Federal Prosecutors Seeking Death Penalty in Henning Double Murder



United States Attorney Edward Stanton III said the government will seek the death penalty in the case of Chastain Montgomery Sr., who is charged with killing two postal workers in the West Tennessee town of Henning.

In a hearing before U.S. District Judge Jon McCalla, Stanton himself made the announcement of the unusual decision. He declined to comment after the hearing, but a spokesman said he believes the last federal defendant to be executed was Oklahoma City bomber Timothy McVeigh.

Montgomery is charged with shooting and killing Paula Robinson and Judy Spray while robbing a Henning post office with his son in October 2010. His son was later killed in a shootout with law enforcement. Montgomery was in court Friday, slumped in a chair next to his attorney, but did not say anything. Family members of the victims were also in the courtroom but declined to speak to reporters.

Montgomery's attorney, Michael Scholl, said seeking the death penalty is unusual but not unprecedented in his experience in federal cases in Memphis.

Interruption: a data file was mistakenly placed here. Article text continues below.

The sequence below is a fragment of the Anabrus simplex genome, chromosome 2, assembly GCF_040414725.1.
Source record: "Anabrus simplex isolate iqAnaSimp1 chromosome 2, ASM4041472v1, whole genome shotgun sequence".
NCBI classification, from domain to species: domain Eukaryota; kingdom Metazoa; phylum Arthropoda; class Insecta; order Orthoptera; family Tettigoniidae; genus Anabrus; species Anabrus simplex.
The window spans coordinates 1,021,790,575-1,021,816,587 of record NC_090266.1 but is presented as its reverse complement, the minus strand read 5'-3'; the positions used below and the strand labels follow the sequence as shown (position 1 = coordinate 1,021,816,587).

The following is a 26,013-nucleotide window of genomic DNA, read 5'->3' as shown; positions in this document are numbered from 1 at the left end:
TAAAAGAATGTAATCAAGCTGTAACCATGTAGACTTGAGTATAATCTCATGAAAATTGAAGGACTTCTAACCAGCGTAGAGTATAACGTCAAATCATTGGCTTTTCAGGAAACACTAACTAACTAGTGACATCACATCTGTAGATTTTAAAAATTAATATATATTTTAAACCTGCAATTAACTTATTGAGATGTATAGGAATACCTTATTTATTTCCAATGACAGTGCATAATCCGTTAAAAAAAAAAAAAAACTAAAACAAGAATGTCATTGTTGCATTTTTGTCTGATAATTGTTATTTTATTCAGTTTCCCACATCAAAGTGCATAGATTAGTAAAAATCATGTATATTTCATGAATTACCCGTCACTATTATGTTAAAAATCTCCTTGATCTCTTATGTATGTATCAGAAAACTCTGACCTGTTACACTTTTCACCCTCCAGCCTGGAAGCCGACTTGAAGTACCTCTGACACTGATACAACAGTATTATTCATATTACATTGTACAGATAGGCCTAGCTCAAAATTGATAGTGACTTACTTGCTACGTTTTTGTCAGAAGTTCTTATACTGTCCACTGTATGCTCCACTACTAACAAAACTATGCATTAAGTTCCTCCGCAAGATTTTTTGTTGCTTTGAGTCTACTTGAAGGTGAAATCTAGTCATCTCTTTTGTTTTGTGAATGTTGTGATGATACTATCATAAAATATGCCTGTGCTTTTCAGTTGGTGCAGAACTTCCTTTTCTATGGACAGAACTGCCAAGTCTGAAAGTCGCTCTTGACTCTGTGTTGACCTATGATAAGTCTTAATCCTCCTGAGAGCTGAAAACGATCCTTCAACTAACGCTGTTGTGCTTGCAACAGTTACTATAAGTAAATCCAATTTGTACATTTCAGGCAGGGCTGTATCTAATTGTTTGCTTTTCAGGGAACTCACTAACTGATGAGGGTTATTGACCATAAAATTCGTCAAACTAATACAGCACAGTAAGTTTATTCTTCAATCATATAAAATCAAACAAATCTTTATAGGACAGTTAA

"This prevents a quick resolution of this case," he said, predicting there will be "litigation for years at a cost of millions of dollars to the taxpayers."

He said the alternative would be for the government to seek life without parole.

Scholl said he will attempt to show that Montgomery has a mental disability and an IQ below 65. Montgomery confessed to the post office shootings after being arrested.

Resolution of various motions in the case is expected to take several months.

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